How can we identify and separate the traffic of legitimate users and zombie machines? Here you should carefully study the traffic for anomalies and the IPS of the Security Gateway will not help us with this – each web server has its own “normal” traffic profile, which needs to be examined and from which anomaly detection and traffic cleaning will be based. In addition, the gateway itself is stateful, i.e. it keeps track of all established sessions, and if there are a lot of them, it can “lie down” itself from the load.

Therefore, a suitable solution to the issue is a specialized system that will build protection based on training and traffic profiling, and will also be stateless, i.e. will not store information about established connections. Alternatively, it can be Netscout Arbor DDoS, Fortinet FortiDDoS, domestic BIFIT Mitigator, service of a telecom operator, or cloud-based Kaspersky DDoS Protection.

DDoS protection is relevant on Internet channels, so we will place it there. But first, let’s consider the options that the market offers us:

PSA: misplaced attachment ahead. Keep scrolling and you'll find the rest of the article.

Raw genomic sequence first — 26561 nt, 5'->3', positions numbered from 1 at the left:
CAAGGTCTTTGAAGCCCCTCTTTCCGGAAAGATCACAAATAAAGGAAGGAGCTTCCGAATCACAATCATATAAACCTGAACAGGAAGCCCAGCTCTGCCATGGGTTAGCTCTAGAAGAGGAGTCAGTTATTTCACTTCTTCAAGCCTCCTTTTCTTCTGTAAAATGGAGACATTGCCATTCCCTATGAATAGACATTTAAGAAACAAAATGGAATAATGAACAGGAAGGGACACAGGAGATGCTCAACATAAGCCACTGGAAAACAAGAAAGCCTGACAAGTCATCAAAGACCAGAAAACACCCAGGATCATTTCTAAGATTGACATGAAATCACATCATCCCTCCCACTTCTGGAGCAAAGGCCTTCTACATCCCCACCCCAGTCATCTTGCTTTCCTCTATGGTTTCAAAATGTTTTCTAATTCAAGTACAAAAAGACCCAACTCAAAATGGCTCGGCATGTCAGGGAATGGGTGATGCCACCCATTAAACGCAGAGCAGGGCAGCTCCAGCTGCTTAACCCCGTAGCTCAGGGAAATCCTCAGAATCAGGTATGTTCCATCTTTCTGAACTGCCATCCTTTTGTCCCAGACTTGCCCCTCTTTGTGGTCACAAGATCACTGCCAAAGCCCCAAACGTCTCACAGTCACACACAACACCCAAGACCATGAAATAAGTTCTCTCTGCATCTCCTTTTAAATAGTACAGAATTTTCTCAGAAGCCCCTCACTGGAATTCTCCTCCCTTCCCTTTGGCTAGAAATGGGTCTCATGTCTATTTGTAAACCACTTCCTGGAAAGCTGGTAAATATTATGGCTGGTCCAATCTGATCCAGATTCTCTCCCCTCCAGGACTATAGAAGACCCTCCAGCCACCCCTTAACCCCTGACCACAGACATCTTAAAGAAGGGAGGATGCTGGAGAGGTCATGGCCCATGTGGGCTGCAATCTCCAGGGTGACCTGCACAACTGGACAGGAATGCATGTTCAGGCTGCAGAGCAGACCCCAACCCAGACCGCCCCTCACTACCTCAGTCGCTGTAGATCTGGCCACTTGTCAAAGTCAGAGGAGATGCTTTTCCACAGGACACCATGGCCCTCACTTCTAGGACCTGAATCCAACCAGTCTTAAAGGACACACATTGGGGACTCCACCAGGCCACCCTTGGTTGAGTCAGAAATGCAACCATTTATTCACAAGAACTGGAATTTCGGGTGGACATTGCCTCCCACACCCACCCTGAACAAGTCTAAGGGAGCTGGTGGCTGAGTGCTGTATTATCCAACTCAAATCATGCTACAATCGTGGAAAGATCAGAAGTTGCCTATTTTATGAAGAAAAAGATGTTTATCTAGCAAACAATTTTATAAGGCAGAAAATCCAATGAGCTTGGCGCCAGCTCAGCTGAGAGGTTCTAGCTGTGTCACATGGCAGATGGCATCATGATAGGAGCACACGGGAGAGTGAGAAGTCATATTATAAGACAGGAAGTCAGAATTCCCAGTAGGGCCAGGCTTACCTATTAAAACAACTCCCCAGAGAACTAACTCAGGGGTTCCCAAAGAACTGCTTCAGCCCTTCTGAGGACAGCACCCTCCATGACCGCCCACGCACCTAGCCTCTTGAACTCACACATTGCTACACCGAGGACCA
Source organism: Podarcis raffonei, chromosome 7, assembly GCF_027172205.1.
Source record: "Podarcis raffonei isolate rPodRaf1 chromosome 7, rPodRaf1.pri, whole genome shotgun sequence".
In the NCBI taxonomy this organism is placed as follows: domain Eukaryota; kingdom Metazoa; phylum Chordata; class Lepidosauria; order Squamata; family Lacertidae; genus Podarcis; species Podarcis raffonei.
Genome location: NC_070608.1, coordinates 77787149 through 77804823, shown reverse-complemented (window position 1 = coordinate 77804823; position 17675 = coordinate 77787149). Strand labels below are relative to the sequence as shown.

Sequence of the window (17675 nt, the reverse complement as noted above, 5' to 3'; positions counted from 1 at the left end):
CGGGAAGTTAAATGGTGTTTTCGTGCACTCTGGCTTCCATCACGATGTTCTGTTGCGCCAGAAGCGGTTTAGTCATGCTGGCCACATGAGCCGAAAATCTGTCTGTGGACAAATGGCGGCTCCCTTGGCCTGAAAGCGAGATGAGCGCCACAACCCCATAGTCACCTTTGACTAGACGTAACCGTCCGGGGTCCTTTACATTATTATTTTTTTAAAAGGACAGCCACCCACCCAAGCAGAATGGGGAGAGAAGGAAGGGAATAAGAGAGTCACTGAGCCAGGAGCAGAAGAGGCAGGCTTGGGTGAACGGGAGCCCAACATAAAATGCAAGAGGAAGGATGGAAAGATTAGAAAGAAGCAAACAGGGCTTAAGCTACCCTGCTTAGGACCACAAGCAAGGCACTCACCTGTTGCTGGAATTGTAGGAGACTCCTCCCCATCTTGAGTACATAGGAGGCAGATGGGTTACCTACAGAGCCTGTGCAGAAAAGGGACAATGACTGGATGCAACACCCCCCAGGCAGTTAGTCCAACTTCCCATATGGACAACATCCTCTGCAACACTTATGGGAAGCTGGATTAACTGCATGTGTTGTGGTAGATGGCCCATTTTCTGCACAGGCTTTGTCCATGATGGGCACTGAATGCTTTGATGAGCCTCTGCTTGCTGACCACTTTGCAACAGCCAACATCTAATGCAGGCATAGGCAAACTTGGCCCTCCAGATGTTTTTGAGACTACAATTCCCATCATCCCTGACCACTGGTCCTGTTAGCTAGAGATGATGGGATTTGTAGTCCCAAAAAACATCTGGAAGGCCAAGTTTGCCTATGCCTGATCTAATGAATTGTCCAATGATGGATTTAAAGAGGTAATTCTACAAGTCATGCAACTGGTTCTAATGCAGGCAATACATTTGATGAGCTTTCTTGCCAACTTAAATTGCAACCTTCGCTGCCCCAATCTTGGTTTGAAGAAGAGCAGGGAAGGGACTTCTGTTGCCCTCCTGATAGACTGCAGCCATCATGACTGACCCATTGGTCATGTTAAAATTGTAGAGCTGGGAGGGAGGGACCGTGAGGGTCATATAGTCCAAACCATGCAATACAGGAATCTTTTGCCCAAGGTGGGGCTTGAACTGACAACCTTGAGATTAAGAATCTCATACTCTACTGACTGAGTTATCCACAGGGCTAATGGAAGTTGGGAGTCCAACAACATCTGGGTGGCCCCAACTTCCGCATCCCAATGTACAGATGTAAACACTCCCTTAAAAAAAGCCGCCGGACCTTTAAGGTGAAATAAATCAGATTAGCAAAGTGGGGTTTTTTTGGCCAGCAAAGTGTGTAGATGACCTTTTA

Option 1 – proprietary DDoS protection

DDoS protection is installed on all Internet channels “in-line” between the perimeter gateway and the Internet:

Option 2 – DDoS protection as a service of a telecom operator

Now, many telecom operators provide DDoS protection as a service, while the client receives already cleaned traffic at the entrance. Nothing fundamentally changes here, just a DDoS protection tool is installed in the operator’s cloud and is in his area of ​​responsibility:

Option 3 – cloud-based DDoS protection

The situation is similar to the option with a telecom operator, where traffic filtering is provided as a service, but with a significant difference – now this is done by a third-party organization and you need to redirect traffic to it in some way. The standard option is redirection at the network level through the announcement by a third party of our BGP prefixes, and from us to the organization, for example, a GRE tunnel is built:

Let’s choose option 1 this time.

In the next part, we will look at the security of the branch network.